Stock Content: When do we spot Stock?

Stock content may seem like a rather foreign concept to the crowd. For some people, all they know about stock content probably stopped at the splitting recollection of the GettyImages watermark on pictures of celebrities they encounter on Google. 

Surely, stock footage isn’t something that you can define on top of your head. And that’s because, despite your experience of seeing stock footage, you wouldn’t have realized what it was. Stock content, including footage, image, and music files, is used as a supplement of a larger work, like films and ads, rather than as separate, individual content, so you never actively recognize it.

These stock footage are integrated so smoothly into our media that you never know exactly how and when these clips are being used. You might not recognize it as you see it. But there are definitely some moments when stock content gets noticed — either in a viral outburst or a hilarious downhill spiral. 

1. Misuse of Stock Content

A video advertisement goes way wrong when a company selling FilterMax masks uses a stock content of a family — just telling the wrong story. The spiral starts with a video advertisement on Facebook that encourages people to buy these masks to protect themselves from the novel coronavirus as it amounts to a deadly toll all over the world. 

Source: dailyhunt

The clip, strung together by multiple stock images, shows a family devastated by the virus. The story centers around Justin, their “youngest son from the family of five” as the sole survivor of the “deadly tragedy”. 

According to the video, Justin’s family ignored stay-at-home warnings and went unprotected to a church event, where it was said they caught the virus and died. Justin just happened to be the only family member who remembered to strap on a FilterMax mask and came out of it unharmed. In the ad, Justin accredits his survival to the effectiveness of FilterMax.


Due to the variety of stock content online and the seemingly authentic nature of the stock images, the story just hit too hard, especially at this particular time. But when a reverse image search was conducted using the screen captures from the video, people learned that not only is the story fake, they also found out that Justin, and his entire family, doesn’t exist.

Stock content that is being sold all over stock platforms come in various contexts and forms all over our media, with different stories to fit into different brand identities, but it seems like this time the story went a little too misleading.

Lesson learned: wear your masks, don’t misuse the volatility of stock content!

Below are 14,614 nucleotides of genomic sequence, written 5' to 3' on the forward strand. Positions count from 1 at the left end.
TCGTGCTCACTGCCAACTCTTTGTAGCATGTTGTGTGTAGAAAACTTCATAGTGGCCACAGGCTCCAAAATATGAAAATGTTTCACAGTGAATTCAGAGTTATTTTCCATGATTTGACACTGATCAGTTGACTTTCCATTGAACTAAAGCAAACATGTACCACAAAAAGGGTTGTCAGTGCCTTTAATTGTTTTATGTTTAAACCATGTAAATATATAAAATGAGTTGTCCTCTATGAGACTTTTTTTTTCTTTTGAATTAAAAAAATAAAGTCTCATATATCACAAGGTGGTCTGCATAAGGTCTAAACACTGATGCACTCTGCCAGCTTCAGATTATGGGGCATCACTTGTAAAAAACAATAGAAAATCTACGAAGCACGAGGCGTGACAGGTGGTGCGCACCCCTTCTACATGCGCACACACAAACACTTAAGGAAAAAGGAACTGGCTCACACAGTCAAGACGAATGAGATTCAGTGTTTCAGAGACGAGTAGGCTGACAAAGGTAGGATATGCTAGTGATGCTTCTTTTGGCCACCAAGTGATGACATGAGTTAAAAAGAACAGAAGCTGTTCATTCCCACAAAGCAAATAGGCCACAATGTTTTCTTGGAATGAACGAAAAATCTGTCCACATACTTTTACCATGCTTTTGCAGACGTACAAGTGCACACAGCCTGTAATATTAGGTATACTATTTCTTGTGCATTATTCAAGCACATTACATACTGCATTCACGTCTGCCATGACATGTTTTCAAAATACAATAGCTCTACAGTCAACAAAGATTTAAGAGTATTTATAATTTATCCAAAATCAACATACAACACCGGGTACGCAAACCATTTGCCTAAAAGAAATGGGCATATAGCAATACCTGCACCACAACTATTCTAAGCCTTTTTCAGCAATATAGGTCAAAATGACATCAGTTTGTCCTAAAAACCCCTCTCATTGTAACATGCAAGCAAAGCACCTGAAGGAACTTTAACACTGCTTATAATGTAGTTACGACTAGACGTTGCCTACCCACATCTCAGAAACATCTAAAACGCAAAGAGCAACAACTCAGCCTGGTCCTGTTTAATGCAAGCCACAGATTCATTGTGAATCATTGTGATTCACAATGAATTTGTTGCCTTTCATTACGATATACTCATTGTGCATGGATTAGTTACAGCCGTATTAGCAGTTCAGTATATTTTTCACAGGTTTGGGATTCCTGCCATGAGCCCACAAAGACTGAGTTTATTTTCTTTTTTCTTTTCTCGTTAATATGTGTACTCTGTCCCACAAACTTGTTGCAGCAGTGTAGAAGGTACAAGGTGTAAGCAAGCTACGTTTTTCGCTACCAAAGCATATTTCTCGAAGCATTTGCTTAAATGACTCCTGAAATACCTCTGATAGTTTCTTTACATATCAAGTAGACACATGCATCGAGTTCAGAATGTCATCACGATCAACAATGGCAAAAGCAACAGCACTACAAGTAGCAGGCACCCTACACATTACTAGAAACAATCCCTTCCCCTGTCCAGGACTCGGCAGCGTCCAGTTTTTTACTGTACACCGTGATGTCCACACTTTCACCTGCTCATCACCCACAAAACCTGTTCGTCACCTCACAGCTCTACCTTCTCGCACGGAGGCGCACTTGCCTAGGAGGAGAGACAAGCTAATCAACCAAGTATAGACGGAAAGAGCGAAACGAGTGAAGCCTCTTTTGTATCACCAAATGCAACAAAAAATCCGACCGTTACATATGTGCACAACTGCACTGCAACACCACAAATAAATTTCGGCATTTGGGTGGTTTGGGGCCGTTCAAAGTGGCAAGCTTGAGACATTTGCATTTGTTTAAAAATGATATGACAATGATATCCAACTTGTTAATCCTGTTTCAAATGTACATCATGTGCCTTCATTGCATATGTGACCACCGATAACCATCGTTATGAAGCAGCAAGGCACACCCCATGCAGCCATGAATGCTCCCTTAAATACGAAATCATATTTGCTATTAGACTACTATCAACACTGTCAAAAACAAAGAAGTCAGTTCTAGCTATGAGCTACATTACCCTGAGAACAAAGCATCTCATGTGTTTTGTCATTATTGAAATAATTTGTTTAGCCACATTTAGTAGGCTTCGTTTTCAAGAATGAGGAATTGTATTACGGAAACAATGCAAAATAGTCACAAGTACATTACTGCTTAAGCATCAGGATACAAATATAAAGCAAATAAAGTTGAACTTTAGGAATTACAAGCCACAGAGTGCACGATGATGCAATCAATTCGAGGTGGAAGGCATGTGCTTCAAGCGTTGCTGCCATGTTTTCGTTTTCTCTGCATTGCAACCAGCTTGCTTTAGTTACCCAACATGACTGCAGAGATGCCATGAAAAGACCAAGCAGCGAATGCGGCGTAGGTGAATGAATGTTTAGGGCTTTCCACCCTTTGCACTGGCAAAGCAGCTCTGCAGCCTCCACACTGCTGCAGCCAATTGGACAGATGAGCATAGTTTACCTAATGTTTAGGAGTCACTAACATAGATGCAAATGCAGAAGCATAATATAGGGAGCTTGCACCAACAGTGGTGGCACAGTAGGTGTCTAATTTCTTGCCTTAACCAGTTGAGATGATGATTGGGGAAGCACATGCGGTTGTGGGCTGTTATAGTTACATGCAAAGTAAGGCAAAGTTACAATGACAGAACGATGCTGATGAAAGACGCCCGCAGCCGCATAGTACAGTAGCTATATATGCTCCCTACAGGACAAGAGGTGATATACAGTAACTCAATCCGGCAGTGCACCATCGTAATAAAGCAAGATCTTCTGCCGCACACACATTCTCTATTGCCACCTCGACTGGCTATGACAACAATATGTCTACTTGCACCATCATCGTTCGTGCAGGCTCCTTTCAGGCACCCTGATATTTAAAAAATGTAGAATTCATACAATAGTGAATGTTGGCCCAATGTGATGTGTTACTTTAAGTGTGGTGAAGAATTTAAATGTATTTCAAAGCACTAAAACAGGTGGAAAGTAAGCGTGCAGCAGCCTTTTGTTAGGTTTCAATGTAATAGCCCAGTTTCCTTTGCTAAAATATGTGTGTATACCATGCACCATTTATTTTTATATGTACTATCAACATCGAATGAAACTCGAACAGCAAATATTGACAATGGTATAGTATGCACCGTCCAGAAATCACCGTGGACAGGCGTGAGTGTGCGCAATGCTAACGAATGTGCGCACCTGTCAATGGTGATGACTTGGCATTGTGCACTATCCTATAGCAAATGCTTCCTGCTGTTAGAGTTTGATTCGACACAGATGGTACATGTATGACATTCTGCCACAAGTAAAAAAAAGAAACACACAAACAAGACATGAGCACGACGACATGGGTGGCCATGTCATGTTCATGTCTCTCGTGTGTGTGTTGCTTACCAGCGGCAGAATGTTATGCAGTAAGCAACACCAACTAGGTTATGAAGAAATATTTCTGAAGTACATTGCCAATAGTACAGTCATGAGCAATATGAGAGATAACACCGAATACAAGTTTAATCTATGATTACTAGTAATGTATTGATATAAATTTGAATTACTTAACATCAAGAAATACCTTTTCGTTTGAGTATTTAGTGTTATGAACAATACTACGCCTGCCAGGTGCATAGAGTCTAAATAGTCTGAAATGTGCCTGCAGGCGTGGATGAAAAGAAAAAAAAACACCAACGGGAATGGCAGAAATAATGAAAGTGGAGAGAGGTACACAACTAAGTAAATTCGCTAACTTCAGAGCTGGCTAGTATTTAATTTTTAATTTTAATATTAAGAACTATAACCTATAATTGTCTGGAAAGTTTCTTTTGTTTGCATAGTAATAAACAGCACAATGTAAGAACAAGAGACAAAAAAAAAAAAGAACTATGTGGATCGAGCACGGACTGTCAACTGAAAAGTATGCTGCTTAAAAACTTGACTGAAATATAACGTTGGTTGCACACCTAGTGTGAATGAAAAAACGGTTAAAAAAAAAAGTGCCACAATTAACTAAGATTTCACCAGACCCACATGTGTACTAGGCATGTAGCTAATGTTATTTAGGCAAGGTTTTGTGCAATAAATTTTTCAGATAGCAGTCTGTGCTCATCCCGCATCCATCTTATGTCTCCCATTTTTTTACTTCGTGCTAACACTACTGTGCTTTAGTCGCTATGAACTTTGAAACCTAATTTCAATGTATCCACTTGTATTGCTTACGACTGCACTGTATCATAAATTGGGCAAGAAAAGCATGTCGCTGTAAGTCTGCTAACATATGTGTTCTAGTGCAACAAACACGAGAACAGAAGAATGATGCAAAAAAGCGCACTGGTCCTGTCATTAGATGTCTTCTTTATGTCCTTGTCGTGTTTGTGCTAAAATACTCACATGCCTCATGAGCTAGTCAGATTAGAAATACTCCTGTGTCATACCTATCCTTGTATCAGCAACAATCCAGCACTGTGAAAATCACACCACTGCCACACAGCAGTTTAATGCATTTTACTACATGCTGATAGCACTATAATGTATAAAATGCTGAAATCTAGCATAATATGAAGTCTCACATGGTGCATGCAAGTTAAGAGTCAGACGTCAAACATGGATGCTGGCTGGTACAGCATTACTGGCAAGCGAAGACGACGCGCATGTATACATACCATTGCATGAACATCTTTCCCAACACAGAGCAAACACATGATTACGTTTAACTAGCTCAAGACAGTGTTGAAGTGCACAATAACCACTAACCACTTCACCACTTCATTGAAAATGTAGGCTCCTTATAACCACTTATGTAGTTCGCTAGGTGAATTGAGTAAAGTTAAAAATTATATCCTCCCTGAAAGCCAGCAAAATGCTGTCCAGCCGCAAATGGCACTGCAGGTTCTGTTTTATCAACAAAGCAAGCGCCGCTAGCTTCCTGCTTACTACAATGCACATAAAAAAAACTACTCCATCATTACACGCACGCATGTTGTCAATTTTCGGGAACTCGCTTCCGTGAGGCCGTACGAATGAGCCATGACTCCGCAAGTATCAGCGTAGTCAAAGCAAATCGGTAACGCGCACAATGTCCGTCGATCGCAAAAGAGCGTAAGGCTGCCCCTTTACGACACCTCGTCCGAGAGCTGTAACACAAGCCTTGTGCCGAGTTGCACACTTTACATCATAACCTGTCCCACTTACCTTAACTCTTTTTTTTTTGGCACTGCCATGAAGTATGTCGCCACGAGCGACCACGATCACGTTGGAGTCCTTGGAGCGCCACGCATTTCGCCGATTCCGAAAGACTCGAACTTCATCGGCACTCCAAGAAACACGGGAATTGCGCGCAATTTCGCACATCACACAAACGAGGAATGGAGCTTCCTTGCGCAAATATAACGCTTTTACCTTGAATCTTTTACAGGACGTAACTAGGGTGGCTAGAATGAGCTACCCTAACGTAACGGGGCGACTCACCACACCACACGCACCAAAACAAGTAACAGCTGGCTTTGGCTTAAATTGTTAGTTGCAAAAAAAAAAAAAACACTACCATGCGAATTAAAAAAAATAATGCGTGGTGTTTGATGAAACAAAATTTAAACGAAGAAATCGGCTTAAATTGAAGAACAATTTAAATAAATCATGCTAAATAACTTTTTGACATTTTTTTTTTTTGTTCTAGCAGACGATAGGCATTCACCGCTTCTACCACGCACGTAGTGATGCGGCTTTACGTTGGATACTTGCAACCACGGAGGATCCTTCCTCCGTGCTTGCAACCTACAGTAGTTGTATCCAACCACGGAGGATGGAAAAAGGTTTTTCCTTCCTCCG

2. Use for Apology

Another occasion where stock content went viral is when Drew Brees, a New Orleans Saints quarterback, used a stock photo for a public apology on his Instagram account.

Source: ESPN

Earlier Brees received heated criticism from his fans and teammates for saying that he will ‘never agree with anybody disrespecting the flag of the United States of America’, when he was asked if there is a possibility of a protest during the national anthem at the NFL games, in an interview with Yahoo! Finance. This was seen as an insensitive remark after the protests against systemic racism and police brutality following the death of George Floyd.

The apology itself was not seen as too praiseworthy, but it definitely was a turning point for the stock image. 

Source: ESPN

The image, which is of black and white men locking their hands together in a powerful handshake, gained way more recognition after NASCAR driver Bubba Wallace used a similar image to paint his car. The photographer of the image, Mirko Vitali, had totally been clueless about the whole affair until Adobe Stock alerted him how popular the image had gotten. In fact, the image was taken six years ago, in a context totally irrelevant to the cause it was used for in 2020.

A lifestyle shoot “representing friends spending time together” had then become a production stage for an iconic symbol for racial equality. 

Stock content blends into the media – our TV shows, book covers, advertisements so well that sometimes it may not be too easy to spot them, but these are the moments where their contexts reveal the indispensability of these content in our storytelling.

So, what do you think? Is there a place for stock content in your story?

Sources: ESPN / Boom / AFP Fact Check

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